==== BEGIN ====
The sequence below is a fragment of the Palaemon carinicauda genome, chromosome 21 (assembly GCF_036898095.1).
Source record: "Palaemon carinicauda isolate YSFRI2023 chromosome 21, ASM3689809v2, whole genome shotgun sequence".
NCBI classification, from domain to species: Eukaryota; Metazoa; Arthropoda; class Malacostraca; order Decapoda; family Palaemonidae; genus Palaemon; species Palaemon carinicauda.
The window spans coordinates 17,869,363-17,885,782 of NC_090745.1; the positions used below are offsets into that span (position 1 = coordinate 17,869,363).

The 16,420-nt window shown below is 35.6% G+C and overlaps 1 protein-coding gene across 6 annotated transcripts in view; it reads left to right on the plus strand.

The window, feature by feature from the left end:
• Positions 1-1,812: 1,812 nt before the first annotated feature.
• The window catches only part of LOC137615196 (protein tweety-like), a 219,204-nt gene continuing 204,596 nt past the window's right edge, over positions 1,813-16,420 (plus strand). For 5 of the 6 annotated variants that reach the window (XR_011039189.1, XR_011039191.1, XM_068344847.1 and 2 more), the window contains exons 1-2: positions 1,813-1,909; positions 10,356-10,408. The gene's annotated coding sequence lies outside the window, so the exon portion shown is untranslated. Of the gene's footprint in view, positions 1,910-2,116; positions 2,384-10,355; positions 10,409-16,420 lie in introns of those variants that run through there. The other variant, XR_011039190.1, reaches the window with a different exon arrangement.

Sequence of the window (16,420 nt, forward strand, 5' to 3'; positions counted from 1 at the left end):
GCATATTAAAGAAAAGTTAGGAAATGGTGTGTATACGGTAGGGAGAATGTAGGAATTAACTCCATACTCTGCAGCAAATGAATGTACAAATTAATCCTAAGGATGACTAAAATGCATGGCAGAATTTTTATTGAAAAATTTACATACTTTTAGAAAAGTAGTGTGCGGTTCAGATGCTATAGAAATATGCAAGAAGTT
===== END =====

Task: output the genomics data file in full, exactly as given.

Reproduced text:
The sequence below is a fragment of the Palaemon carinicauda genome, chromosome 21 (assembly GCF_036898095.1).
Source record: "Palaemon carinicauda isolate YSFRI2023 chromosome 21, ASM3689809v2, whole genome shotgun sequence".
NCBI classification, from domain to species: Eukaryota; Metazoa; Arthropoda; class Malacostraca; order Decapoda; family Palaemonidae; genus Palaemon; species Palaemon carinicauda.
The window spans coordinates 17,869,363-17,885,782 of NC_090745.1; the positions used below are offsets into that span (position 1 = coordinate 17,869,363).

The 16,420-nt window shown below is 35.6% G+C and overlaps 1 protein-coding gene across 6 annotated transcripts in view; it reads left to right on the plus strand.

The window, feature by feature from the left end:
• Positions 1-1,812: 1,812 nt before the first annotated feature.
• The window catches only part of LOC137615196 (protein tweety-like), a 219,204-nt gene continuing 204,596 nt past the window's right edge, over positions 1,813-16,420 (plus strand). For 5 of the 6 annotated variants that reach the window (XR_011039189.1, XR_011039191.1, XM_068344847.1 and 2 more), the window contains exons 1-2: positions 1,813-1,909; positions 10,356-10,408. The gene's annotated coding sequence lies outside the window, so the exon portion shown is untranslated. Of the gene's footprint in view, positions 1,910-2,116; positions 2,384-10,355; positions 10,409-16,420 lie in introns of those variants that run through there. The other variant, XR_011039190.1, reaches the window with a different exon arrangement.

Sequence of the window (16,420 nt, forward strand, 5' to 3'; positions counted from 1 at the left end):
GCATATTAAAGAAAAGTTAGGAAATGGTGTGTATACGGTAGGGAGAATGTAGGAATTAACTCCATACTCTGCAGCAAATGAATGTACAAATTAATCCTAAGGATGACTAAAATGCATGGCAGAATTTTTATTGAAAAATTTACATACTTTTAGAAAAGTAGTGTGCGGTTCAGATGCTATAGAAATATGCAAGAAGTT